If Your Exterior Water Service Lines Freeze
Property owners are responsible for frozen water service lines that lead to their property. However, if you experience a frozen water service line, you should contact the City Utility Billing Division right away to discuss options. A staff member will contact you and evaluate the situation. Residents will be charged for the water used, unless they have been contacted directly by city staff and received prior approval for preventive water usage rates.
Frost depths vary considerably at different locations and for different lengths of time depending on the weather. City staff monitor frozen water service line reports.
Who to Contact
If your pipes are frozen or if you have questions, please contact the Utility Billing Division at (763) 569-3390, Monday through Friday 8 am to 4:30 pm. After hours, contact 911 (Hennepin County Dispatch) and City Public Works staff will be notified.
Snowfall Hazards & Ice Control
Snowfalls often bury fire hydrants, heat vents and exitways. With several feet of snow piled up and more snow on its way, residents and businesses are asked to keep fire hydrants, exitways and vents clear of snow and obstructions.
With recent snowfall, many fire hydrants are partially or completely buried in snow and need to be cleared as soon as possible. Residents and businesses are asked to clear snow at least three feet around hydrants and clear paths to hydrants in the neighborhood. If you are physically unable to clear a hydrant on your property, please ask a neighbor to help. You may also contact the Fire Department for assistance. You do not need to call the Fire Department if you have cleared a hydrant. The Minnesota State Fire Marshal Division video explains how clearing hydrants can save lives and property. Watch video.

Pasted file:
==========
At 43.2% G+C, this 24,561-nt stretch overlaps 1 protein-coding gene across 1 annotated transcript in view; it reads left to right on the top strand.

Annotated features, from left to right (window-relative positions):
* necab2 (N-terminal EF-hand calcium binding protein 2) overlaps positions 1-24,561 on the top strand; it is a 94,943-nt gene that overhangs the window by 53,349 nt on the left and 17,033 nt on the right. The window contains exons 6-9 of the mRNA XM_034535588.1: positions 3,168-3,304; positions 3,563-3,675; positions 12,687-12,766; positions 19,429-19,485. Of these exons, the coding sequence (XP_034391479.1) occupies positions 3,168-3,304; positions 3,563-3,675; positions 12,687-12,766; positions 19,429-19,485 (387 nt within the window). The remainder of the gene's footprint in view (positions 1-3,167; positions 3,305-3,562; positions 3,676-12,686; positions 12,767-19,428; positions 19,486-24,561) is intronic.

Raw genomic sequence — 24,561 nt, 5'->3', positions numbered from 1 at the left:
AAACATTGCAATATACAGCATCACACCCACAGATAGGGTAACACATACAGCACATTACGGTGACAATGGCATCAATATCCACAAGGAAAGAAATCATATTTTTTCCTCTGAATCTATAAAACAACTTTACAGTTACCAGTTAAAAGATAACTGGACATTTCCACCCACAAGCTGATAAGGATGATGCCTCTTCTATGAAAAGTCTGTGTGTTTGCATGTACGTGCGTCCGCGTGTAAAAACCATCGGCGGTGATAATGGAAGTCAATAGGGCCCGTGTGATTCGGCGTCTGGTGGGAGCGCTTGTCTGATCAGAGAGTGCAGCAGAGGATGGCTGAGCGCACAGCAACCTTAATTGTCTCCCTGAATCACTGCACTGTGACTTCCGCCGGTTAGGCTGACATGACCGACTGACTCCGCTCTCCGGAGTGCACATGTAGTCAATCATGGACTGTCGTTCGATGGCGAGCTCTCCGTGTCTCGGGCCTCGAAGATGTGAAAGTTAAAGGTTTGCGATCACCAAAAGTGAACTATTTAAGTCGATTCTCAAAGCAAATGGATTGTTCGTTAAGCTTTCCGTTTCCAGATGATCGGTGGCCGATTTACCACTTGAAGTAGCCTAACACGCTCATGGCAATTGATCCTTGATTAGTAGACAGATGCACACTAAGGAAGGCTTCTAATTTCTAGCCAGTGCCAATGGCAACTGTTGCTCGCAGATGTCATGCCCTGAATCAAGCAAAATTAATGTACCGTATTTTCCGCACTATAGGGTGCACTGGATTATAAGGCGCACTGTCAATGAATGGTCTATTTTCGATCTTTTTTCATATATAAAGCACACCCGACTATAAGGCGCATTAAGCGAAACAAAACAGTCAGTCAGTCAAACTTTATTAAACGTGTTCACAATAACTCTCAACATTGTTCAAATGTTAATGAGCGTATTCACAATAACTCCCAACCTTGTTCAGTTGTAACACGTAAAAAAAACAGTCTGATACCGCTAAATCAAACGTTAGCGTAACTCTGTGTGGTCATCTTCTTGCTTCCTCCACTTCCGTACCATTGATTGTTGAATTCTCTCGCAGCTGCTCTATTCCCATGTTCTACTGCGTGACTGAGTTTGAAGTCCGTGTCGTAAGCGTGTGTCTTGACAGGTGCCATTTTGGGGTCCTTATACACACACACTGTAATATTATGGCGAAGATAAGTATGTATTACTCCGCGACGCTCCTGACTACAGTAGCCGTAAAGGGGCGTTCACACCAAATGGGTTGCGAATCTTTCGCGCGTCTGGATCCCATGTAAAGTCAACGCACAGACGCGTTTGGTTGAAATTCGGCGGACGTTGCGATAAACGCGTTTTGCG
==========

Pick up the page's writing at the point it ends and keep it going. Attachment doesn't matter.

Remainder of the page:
Gas furnaces, water heaters and gas meters
Vents for gas furnaces and water heaters or other fuel burning appliances should be cleared of blowing and drifting snow. Blocked appliance vents could result in loss of heat or buildup of deadly carbon monoxide. If your furnace is not working, check to see if the exhaust vent is clear of snow. Also check your gas meter regularly to be sure a three-foot clear area exists around your gas meter to prevent the regulator from freezing up and allow quick shutoff in an emergency.
Be sure to check carbon monoxide (CO) alarms within your home or business to make sure they are operating properly. CO alarms should be installed on every floor and outside of every bedroom in your home.
Building exitways and address numbers
All exitways, including emergency exits, from buildings should be checked to make sure they are accessible, and clear of snow and ice buildup. Be sure address numbers are not covered by snow.
Snow and ice removal etiquette
While it is sometimes difficult to find places to store snow during heavy snowfalls, residents and businesses are asked to follow basic snow and ice removal etiquette. If you have a snow removal contractor, please review these items with the contractor.
Commuters are reminded to proceed slowly and with caution at intersections or driveways where snow height may reduce visibility.
Each year the Brooklyn Center Fire Department responds to numerous fire calls, many during winter months. In emergencies, every second matters and your assistance in providing quick access to hydrants and buildings saves valuable time for emergency responders.
Please check on older, sick or frail people in your community who may need help responding to the heat.
In cases of extreme hot weather, the City may establish cooling centers for residents to get temporary relief from the heat. Any Cooling Centers may be provided at the end of the webpage.
Signs of Heat Exhaustion and Heat Stroke
Any person experiencing the signs of heat exhaustion or heat stroke should call 911 right away. The following information provides a few of the signs of heat exhaustion and heat stroke.
Heat Exhaustion Symptoms
- Muscle cramps
- Cool and clammy skin
Heat Stroke Symptoms
- Slurred Speech
- Hot, dry, flushed skin
- Rapid or slowed heart beat
- Ready.gov at www.ready.gov/heat
- Center for Disease Control at www.cdc.gov/extremeheat